3. Invite over a few people who might not have seen your house to tell you what they think of it in terms of whether they think they could live in it. What really drove home that we needed to stage was when an acquaintance who was considering renting our place came over to view it for the first time. I know where this guy lives and I know the amount of furniture he has. It’s nowhere near the volume of our stuff and his place is nowhere the size of our house. Yet he walked in and said, “Oh, I can’t rent this place. None of my stuff will fit.” So obviously, regardless of the reality of square footage, this guy saw our place as small and cramped. Which probably had much to do with all that Victorian furniture, the baby grand piano, the wainscotting to ceiling antique prints, and the built in bookshelves crammed with books and objets.
4. If you decide to stage, interview several stagers. Find out what their track record is in being involved with record-breaking or over-asking sales. Get testimonials from former clients and real estate agents as to their experiences with the stager in terms of staging a wide variety of properties and their track record in doing their set-up quickly and efficiently.
5. Then don’t take it seriously and do some snarky live-blogging on Facebook during the process. That is if you are allowed to watch. Which you won’t be.
So do we think it was worth it hiring a stager? Absolutely. Even after loving and living in this house and restoring it over 30 years, we could never imagine the house would be this versatile in accommodating such a wildly different style of decorating. Having a Victorian doesn’t mean you have to slavishly adhere to Victorian style — although we wouldn’t have it any other way. But at least now the house appeals to someone other than the three couples left in San Francisco with as much Victorian stuff as we have.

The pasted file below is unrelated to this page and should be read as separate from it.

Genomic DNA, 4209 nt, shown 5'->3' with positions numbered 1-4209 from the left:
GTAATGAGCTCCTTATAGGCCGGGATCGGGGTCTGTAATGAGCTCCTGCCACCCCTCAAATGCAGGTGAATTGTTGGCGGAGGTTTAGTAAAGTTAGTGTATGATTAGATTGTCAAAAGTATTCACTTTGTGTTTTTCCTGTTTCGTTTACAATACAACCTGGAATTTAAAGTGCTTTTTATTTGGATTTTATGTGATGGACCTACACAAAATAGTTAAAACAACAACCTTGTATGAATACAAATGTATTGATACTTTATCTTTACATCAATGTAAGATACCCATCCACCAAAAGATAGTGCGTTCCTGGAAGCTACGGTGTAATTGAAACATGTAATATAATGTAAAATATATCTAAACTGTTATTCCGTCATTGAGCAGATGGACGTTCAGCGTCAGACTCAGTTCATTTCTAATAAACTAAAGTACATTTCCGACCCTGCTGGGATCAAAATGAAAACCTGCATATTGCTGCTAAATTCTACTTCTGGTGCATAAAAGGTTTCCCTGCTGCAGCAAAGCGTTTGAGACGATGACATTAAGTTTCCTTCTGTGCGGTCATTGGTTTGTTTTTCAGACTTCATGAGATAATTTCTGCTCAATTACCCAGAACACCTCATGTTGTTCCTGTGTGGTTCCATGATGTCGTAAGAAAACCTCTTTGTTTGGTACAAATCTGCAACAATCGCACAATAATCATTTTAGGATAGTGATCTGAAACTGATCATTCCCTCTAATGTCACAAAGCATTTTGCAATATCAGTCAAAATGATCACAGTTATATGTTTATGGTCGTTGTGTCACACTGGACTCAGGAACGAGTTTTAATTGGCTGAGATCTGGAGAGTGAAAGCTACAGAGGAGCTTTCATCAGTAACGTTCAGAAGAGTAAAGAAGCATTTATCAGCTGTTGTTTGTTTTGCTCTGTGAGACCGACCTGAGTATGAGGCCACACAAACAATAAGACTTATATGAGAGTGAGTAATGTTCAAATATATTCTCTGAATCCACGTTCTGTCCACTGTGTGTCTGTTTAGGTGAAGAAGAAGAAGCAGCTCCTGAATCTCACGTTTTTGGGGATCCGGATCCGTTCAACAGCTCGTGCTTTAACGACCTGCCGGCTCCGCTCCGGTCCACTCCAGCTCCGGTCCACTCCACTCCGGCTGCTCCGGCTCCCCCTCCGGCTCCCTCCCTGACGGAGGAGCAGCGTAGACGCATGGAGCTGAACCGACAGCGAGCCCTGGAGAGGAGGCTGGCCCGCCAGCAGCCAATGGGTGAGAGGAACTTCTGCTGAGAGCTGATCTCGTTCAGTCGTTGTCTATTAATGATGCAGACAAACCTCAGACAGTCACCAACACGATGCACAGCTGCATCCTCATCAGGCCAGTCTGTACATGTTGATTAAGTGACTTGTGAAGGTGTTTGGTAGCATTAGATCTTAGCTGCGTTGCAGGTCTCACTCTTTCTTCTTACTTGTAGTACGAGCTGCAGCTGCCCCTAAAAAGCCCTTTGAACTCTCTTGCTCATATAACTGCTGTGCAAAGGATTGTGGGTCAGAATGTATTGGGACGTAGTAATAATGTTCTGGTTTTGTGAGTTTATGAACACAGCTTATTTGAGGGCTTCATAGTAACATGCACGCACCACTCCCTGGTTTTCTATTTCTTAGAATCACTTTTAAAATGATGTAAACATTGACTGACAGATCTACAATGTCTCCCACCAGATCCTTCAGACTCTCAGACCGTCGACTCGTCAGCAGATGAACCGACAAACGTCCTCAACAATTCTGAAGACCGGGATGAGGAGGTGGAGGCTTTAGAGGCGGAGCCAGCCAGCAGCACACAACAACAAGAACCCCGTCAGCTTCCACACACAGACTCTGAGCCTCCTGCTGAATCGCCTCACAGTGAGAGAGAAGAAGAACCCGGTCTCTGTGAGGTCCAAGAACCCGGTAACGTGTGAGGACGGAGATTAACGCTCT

So we have to hand it over to the real star of the show: my little 1892 Queen Anne Victorian. She’s the Helen Mirren of houses. She’s done a lot of living and some of it shows in wrinkles and things that sag just a little bit. But she’s got great bones, more class than ladies a quarter of her age, and a lot of attitude. This staging is just a new dress for her and she’s rocking it — as she has through the decades. Vale, little Noe Victorian. I hope whoever buys you loves you and cares for you as much as we did. But you went through some horrendous re-muddles in the 70s and you survived that to be brought back to your former beauty. You’ve been through two of the most devastating earthquakes in U.S. history and you are still standing. You’ve seen fashions change and come around and you are still stylish.
Cue the Gloria Gaynor. You will survive.
Note: Frequent readers will recognize Ranch Manager Louis. I had to call to Sonoma for reinforcements to take down about a 100 lbs. of Victorian style drapery.